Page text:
Traumatic brain injury (TBI) has reached epidemic proportions around the world and is a major public health concern in the United States. Approximately 2.8 million individuals sustain a traumatic brain injury and are treated in an Emergency Department yearly in the U.S., and about 50,000 of them die. Persistent symptoms develop in 10-15% of the cases including neuropsychiatric disorders. Anxiety is the second most common neuropsychiatric disorder that develops in those with persistent neuropsychiatric symptoms after TBI. Abnormalities or atrophy in the temporal lobe has been shown in the overwhelming number of TBI cases. The basolateral amygdala (BLA), a temporal lobe structure that consolidates, stores and generates fear and anxiety-based behavioral outputs, is a critical brain region in the anxiety circuitry. In this review, we sought to capture studies that characterized the relationship between human post-traumatic anxiety and structural/functional alterations in the amygdala. We compared the human findings with results obtained with a reproducible mild TBI animal model that demonstrated a direct relationship between the alterations in the BLA and an anxiety-like phenotype. From this analysis, both preliminary insights, and gaps in knowledge, have emerged which may open new directions for the development of rational and more efficacious treatments.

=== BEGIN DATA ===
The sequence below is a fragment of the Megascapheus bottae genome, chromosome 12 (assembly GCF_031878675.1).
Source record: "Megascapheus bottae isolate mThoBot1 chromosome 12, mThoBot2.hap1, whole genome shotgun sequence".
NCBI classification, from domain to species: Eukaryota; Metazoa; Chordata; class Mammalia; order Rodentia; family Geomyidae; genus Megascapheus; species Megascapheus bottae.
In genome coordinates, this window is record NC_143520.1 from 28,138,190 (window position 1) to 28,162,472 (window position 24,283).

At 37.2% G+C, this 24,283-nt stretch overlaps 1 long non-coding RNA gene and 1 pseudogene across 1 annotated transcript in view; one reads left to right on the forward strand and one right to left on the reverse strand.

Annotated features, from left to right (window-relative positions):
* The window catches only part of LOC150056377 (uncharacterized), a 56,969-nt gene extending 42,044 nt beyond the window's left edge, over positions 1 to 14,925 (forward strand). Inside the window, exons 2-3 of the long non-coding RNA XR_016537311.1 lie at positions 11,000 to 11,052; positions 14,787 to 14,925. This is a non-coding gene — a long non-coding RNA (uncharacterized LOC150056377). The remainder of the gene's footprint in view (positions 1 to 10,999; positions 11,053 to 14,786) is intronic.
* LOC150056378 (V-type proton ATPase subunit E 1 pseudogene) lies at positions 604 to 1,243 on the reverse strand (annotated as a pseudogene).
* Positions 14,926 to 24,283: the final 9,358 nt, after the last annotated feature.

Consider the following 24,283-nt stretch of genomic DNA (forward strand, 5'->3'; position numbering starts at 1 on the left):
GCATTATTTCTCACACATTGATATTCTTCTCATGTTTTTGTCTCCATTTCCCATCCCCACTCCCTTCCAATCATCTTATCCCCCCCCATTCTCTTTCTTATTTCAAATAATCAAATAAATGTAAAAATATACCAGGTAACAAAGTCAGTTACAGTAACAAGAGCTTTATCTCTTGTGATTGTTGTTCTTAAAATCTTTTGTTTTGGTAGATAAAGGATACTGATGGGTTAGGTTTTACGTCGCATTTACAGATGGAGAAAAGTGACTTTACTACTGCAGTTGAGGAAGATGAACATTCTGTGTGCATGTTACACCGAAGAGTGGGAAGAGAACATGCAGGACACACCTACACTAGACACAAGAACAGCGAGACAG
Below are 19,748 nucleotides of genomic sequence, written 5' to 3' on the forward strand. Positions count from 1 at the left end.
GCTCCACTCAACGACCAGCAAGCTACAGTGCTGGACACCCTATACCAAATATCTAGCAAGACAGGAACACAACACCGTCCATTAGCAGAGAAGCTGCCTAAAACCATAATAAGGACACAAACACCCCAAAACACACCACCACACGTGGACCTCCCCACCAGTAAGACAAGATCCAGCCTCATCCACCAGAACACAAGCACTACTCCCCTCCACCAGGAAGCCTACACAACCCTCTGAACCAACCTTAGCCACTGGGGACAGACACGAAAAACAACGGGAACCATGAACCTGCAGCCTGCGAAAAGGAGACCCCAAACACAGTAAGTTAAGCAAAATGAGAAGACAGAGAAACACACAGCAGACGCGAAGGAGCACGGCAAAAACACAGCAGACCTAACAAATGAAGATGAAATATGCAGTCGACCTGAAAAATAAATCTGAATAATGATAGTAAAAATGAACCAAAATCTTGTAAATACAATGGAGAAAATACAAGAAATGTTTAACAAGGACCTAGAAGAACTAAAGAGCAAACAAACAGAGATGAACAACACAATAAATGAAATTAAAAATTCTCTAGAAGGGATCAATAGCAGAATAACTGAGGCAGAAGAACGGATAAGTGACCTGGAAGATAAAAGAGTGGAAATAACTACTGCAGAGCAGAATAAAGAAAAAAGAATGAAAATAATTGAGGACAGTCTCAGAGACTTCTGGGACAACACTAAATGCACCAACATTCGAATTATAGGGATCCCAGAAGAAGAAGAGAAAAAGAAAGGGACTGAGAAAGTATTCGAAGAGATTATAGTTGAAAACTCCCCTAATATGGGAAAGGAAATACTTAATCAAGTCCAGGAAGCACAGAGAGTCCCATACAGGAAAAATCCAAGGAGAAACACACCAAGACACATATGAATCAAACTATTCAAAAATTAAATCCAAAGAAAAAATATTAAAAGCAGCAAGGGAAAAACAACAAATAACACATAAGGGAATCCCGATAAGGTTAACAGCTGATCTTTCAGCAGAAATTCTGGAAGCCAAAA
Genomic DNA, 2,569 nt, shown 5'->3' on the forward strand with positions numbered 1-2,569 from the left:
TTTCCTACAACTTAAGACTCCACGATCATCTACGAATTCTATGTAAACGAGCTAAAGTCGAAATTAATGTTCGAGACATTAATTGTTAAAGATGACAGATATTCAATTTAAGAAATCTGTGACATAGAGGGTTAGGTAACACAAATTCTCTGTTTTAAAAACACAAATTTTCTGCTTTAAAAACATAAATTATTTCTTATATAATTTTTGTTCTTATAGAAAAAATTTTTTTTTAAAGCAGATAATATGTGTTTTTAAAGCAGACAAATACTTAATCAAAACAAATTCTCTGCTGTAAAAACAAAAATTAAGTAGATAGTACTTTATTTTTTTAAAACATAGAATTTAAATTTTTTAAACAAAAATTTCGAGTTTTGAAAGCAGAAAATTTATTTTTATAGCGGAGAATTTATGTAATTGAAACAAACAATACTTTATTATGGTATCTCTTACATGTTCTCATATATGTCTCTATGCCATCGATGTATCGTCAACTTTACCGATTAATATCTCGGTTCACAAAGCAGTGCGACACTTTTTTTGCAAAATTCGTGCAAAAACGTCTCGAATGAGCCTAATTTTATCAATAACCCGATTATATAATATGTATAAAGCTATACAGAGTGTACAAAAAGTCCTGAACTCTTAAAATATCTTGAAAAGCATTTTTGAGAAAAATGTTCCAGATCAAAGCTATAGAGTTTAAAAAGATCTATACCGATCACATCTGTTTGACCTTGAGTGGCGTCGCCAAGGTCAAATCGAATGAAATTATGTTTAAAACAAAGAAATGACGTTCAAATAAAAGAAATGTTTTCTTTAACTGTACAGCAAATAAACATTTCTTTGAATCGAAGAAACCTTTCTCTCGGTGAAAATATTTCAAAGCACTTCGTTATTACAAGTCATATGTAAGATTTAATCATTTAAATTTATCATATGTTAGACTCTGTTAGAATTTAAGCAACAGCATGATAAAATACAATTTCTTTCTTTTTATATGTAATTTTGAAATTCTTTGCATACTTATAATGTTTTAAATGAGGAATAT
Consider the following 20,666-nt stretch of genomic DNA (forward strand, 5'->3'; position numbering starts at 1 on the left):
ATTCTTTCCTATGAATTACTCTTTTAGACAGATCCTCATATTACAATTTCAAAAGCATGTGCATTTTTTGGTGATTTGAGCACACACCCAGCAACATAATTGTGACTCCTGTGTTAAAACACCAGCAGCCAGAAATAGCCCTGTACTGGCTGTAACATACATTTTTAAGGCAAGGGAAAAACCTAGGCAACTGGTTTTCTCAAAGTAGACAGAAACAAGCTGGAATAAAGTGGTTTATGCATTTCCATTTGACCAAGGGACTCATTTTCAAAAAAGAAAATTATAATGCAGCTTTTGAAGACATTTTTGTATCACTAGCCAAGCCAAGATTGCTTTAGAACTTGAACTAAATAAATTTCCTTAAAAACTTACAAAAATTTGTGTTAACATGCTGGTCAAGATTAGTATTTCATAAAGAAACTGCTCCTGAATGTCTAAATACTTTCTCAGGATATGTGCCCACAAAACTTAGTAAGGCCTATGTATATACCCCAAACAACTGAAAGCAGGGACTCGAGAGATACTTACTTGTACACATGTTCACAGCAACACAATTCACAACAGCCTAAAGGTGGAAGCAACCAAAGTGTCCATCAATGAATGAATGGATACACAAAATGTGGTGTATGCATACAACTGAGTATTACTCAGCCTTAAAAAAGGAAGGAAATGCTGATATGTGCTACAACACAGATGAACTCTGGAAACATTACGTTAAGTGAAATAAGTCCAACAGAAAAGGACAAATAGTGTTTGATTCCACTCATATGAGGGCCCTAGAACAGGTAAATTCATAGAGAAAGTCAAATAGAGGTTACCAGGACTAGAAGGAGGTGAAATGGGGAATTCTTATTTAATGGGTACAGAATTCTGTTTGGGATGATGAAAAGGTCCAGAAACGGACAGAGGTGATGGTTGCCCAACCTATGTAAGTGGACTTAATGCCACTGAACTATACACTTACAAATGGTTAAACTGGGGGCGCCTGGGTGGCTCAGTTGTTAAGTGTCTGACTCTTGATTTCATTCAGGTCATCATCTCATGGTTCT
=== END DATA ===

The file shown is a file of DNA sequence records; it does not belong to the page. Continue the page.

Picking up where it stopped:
Keywords: Anxiety disorders; Basolateral amygdala; Diffusivity; Human; Rat; Traumatic brain injury.
© 2022. This is a U.S. Government work and not under copyright protection in the US; foreign copyright protection may apply.